“Form Follows Function” was a famous expression by Louis Sullivan, an American architect. But this also became one of the cornerstones upon which modernism and, by extension, Bauhaus has evolved.
Translated - the intrinsic value of design is not to simply be appealing but to also be functional. A novel idea to be sure, especially in the early 20th century when the echos of the excessively ornamented Victorian design were still very much present.
How Bauhaus Design Came To Be?
The founder of the Bauhaus design was Walter Gropius who transformed German art school in Weimar in 1919 into a modern design academy that secured its place in history. Even the name itself “Bauhaus = school of building” tried to install the idea of going back to the basics. World War l ended only a year before, in 1918, and the society needed to start anew. Gropius was a visionary intended to challenge the old preconceptions about art, architecture, and design. Subjects taught at the school included metalworking, architecture, sculpture, stained glass, weaving, photography, wall-painting, ceramics, printmaking, etc.
What Gropius wanted from his students is to discard any notions of sentimentality and get rid of unnecessary decorations that were only there to be pleasing. In a manner of speaking, he wanted to return the narrative to its basics, to observe the original nature of the object and then start from that in order to create. This idea, however, was not well-received by the Nazis who succeded to finally close down the school in 1933. Yet, as is often the case, in trying to forcefully bring something down, they actually managed to do the opposite.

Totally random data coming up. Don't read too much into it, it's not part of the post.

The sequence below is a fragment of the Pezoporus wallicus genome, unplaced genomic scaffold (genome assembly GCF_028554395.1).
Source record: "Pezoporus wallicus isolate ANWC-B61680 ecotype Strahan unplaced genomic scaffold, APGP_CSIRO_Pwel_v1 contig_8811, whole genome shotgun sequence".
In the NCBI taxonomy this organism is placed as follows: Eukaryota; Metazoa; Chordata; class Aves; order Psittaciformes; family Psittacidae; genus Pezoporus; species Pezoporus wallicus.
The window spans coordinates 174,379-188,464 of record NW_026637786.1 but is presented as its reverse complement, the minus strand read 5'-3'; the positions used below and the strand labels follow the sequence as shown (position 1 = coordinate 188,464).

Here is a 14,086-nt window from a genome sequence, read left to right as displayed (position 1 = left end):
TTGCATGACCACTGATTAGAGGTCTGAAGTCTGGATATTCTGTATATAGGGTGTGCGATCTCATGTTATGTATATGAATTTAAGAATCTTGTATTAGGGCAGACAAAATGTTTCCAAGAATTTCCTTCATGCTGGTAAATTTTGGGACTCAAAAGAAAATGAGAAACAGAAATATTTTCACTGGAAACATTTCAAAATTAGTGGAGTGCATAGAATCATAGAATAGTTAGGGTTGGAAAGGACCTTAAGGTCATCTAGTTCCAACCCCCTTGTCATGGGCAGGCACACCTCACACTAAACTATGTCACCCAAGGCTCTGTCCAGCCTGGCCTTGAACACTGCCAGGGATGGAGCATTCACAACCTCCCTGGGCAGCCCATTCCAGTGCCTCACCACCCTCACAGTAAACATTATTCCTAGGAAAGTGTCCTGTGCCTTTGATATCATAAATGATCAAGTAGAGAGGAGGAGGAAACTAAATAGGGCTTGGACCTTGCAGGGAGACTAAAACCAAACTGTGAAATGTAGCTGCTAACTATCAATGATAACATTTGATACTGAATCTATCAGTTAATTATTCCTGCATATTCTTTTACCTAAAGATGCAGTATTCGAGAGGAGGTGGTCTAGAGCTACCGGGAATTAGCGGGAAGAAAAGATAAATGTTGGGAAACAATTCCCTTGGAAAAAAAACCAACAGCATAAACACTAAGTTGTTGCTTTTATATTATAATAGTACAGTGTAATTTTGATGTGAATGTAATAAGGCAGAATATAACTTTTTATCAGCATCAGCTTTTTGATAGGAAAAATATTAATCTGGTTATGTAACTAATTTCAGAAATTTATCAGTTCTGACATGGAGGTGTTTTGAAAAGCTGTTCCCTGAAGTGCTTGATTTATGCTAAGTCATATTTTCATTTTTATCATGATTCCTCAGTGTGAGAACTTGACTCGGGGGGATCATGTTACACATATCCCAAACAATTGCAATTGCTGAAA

The Echos of Bauhaus in the 21st Century
Everywhere we look today the echo of Bauhaus can be traced, from the always popular minimalist homes to box-like architecture. The core idea of Bauhaus is utility and much of the modern world is built upon this. Their “Art into Industry” slogan paved the way for modern, serviceable designs ranging from simple but useful furniture to minimalist kitchenware. By stripping art from its fripperies and streamlining it to industry, mass production boomed. Hence, by staying “true to materials” it no longer became important to hide the framework such as steel under layers of materials. This alone gave birth to the now instantly-recognizable, modern-looking furniture.
In a manner of speaking, the Bauhaus design movement is a synergy of functionality, art, industry, technology, and design. Naturally, Bauhaus like all novel, radical ideas has its fervent followers as well as fierce opposition. No matter where one stands on this, the fact remains that the Bauhaus design is imprinted in the modern world we now live in. From the appearance of the iPhone to sleek looking modern buildings made of glass and concrete, the clean lines so beloved by the Bauhaus design are here to stay for the foreseeable future.